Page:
Reliable database tests with Respawn
Creating reliable tests that exercise the database can be a tricky beast to tame. There are many different sub-par strategies for doing so, and most of the documented methods talk about resetting the database at teardown, either using rolled back transactions or table truncation.
I’m not a fan of either of these methods – for truly reliable tests, the fixture must have a known starting point at the start of the test, not be relying on something to clean up after itself. When a test fails, I want to be able to examine the data during or after the test run.
That’s why I created Respawn, a small tool to reset the database back to its clean beginning. Instead of using transaction rollbacks, database restores or table truncations, Respawn intelligently navigates the schema metadata to build out a static, correct order in which to clear out data from your test database, at fixture setup instead of teardown.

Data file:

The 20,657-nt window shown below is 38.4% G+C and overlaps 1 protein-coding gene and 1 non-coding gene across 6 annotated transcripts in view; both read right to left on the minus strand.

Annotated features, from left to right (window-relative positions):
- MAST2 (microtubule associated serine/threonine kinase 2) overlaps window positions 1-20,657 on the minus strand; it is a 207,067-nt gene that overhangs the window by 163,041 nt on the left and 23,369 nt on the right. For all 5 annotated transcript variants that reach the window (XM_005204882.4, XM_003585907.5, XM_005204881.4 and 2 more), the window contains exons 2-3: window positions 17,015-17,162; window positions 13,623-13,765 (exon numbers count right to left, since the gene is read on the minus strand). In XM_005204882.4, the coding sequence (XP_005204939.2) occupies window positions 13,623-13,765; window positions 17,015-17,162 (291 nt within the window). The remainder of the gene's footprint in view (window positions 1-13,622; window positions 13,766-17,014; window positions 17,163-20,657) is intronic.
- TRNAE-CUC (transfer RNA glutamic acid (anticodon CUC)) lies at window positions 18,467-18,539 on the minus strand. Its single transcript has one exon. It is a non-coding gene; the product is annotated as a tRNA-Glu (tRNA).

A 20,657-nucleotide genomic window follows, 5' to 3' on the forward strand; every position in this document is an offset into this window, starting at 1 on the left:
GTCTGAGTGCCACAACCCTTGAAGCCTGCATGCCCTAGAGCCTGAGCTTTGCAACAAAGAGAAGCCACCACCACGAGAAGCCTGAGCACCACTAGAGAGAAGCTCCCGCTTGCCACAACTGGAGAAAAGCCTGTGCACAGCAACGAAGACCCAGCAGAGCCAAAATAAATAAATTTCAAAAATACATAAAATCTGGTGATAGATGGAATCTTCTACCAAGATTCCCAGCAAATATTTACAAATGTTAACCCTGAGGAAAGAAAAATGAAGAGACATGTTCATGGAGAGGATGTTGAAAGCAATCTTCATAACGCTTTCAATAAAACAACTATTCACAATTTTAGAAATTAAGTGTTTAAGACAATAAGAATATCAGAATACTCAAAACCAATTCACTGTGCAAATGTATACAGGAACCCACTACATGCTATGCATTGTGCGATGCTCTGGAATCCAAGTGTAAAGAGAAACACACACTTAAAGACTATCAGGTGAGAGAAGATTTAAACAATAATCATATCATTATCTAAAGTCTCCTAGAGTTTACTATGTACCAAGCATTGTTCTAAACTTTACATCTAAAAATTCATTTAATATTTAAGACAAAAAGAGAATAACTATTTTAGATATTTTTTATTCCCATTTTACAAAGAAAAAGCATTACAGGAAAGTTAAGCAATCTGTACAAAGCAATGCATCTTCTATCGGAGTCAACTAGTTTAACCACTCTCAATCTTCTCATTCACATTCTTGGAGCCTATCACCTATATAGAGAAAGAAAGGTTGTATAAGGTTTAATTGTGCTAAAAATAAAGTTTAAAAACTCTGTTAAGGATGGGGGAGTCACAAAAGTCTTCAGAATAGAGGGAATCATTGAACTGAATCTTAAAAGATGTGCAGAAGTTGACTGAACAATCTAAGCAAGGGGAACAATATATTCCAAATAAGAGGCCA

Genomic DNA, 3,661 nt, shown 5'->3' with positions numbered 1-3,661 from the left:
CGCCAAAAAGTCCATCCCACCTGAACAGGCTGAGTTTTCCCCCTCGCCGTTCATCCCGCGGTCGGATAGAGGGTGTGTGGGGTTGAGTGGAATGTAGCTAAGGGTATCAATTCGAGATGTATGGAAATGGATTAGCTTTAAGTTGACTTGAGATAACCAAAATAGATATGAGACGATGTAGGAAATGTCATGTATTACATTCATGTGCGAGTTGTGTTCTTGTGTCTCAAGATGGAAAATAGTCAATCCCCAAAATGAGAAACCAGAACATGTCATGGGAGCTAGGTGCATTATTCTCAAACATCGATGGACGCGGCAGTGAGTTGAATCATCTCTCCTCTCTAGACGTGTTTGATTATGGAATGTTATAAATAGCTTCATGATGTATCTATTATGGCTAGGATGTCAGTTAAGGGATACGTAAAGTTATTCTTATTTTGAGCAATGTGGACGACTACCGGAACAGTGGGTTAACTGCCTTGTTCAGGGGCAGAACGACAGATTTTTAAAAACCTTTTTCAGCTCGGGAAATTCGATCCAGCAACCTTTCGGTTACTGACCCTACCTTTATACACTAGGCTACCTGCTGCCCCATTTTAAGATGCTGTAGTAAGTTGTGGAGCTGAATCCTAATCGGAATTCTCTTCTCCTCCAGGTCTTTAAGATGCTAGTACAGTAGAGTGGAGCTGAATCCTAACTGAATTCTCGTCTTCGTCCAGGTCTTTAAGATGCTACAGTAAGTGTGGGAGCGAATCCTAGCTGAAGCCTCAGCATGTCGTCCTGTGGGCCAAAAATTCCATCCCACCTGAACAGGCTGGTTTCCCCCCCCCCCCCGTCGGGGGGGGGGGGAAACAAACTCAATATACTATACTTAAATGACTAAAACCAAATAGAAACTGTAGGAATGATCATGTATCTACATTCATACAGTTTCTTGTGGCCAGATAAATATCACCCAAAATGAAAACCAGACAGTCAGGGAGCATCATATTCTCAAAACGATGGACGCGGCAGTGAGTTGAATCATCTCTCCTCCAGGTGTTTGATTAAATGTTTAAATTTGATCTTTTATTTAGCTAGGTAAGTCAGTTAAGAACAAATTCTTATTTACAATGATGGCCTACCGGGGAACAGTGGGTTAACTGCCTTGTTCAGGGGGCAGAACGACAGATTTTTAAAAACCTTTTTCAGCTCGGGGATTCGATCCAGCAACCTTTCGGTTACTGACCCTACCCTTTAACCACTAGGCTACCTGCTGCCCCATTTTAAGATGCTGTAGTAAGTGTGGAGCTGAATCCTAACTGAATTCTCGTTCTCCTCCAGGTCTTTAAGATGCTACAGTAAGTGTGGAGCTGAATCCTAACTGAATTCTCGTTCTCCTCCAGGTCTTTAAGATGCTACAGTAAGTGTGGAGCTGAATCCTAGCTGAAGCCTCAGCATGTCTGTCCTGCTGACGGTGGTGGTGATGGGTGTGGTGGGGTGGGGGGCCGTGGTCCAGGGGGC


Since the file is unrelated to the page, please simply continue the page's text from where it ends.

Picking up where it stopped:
Respawn is available on NuGet, and can work with SQL Server or Postgres (or any ANSI-compatible database that supports INFORMATION_SCHEMA views correctly).
You create a checkpoint:
You can supply tables to ignore and schemas to exclude for tables you don’t want cleared out. In your test fixture setup, reset your checkpoint:
Or if you’re using a database besides SQL Server, you can pass in an open DbConnection:
Because Respawn stores the correct SQL in the right order to clear your tables, you don’t need to maintain a list of tables to delete or recalculate on every checkpoint reset. And since table truncation won’t work with tables that include foreign key constraints, DELETE will be faster than table truncation for test databases.
We’ve used this method at Headspring for the last six years or so, battle tested on a dozen projects we’ve put into production.
Stop worrying about unreliable database tests – respawn at the starting point instead!